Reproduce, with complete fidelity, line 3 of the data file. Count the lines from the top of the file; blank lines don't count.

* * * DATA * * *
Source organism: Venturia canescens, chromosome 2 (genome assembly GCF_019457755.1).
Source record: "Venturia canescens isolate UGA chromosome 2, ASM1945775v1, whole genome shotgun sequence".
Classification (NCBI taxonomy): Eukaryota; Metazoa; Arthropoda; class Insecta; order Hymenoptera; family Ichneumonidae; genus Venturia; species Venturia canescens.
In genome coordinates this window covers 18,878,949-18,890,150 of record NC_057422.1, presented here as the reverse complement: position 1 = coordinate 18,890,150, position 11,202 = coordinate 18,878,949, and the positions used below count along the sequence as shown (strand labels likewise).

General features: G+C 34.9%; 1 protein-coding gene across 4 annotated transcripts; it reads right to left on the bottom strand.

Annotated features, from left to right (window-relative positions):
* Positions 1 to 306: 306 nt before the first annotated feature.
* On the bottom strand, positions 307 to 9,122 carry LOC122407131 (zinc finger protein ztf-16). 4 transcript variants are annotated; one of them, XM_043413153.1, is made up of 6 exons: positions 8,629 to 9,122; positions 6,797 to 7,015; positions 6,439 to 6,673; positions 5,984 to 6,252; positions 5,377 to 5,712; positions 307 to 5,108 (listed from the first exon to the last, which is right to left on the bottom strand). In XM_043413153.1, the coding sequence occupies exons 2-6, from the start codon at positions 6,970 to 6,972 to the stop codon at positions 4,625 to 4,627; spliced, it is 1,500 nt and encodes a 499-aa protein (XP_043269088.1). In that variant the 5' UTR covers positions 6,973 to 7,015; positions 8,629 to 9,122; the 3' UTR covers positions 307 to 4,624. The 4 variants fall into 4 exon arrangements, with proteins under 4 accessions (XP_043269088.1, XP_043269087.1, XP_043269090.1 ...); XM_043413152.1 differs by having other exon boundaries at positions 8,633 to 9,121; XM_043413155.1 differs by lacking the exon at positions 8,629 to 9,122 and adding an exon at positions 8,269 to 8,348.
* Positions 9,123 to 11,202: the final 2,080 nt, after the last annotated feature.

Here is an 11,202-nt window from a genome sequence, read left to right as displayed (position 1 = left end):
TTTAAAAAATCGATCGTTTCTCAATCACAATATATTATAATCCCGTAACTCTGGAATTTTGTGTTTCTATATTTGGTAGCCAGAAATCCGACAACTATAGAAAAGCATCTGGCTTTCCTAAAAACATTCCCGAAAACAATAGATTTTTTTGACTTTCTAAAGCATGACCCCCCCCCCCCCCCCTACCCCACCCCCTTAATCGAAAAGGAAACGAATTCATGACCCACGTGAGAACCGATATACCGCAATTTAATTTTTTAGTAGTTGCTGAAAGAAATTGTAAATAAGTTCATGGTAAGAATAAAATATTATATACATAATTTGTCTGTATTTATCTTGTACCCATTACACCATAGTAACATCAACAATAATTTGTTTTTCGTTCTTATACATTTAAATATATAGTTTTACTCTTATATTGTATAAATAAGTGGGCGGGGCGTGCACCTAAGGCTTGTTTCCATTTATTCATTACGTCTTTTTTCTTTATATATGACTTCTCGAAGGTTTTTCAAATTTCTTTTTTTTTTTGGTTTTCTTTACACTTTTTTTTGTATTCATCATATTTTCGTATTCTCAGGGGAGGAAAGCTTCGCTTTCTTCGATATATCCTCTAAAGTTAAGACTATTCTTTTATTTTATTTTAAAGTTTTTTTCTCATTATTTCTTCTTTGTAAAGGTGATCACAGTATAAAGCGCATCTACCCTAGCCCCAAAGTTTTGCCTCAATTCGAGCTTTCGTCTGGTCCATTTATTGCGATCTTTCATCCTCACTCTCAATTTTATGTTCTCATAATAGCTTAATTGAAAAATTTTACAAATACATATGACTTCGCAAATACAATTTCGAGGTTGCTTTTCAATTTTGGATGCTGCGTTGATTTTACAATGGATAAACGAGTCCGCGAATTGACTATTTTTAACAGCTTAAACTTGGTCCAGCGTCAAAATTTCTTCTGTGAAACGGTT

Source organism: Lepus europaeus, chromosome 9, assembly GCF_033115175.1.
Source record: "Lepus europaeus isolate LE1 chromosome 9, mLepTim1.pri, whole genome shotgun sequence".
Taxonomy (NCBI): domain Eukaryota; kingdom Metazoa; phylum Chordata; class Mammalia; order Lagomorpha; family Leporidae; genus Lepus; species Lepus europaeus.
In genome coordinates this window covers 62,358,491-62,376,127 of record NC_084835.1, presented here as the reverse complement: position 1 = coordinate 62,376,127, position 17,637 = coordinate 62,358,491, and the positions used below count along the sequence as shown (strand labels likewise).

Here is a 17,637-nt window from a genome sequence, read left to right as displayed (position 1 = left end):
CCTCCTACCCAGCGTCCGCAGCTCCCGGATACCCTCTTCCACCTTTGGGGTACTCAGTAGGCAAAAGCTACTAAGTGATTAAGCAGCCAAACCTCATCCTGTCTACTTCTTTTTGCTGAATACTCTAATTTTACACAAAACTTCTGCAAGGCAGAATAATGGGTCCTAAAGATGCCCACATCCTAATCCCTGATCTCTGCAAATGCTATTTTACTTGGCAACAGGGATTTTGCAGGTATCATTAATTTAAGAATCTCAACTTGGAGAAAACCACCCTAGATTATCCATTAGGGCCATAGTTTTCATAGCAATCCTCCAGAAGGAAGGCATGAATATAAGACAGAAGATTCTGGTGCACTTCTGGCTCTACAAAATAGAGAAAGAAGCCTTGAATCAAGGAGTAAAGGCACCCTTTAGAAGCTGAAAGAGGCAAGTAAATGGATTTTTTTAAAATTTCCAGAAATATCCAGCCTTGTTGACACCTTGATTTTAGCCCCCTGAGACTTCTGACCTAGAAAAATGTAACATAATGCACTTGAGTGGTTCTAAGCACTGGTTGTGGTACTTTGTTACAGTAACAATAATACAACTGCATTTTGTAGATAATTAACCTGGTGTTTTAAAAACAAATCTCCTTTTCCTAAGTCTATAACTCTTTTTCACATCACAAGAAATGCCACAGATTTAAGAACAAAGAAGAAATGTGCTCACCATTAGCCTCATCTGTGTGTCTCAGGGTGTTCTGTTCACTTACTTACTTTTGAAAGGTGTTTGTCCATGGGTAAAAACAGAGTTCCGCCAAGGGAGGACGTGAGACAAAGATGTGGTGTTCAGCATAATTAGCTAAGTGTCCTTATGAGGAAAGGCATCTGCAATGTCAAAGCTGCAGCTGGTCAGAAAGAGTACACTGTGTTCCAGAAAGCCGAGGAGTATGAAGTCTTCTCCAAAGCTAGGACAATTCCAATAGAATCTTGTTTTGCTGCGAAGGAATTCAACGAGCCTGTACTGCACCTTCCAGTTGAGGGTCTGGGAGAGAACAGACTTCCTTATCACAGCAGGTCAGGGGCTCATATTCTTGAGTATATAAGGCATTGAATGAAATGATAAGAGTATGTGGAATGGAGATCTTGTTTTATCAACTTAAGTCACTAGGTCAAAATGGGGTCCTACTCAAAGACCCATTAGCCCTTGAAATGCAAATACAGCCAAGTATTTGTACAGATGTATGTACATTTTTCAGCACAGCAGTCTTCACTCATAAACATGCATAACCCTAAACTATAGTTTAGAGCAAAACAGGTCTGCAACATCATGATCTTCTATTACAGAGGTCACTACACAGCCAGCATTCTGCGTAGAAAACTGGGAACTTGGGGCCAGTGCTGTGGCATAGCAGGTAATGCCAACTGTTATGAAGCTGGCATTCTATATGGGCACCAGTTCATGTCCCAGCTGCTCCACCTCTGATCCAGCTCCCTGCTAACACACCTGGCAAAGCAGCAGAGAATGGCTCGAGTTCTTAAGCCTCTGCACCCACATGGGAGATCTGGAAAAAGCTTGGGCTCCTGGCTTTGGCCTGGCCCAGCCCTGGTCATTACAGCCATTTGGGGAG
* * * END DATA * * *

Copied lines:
Classification (NCBI taxonomy): Eukaryota; Metazoa; Arthropoda; class Insecta; order Hymenoptera; family Ichneumonidae; genus Venturia; species Venturia canescens.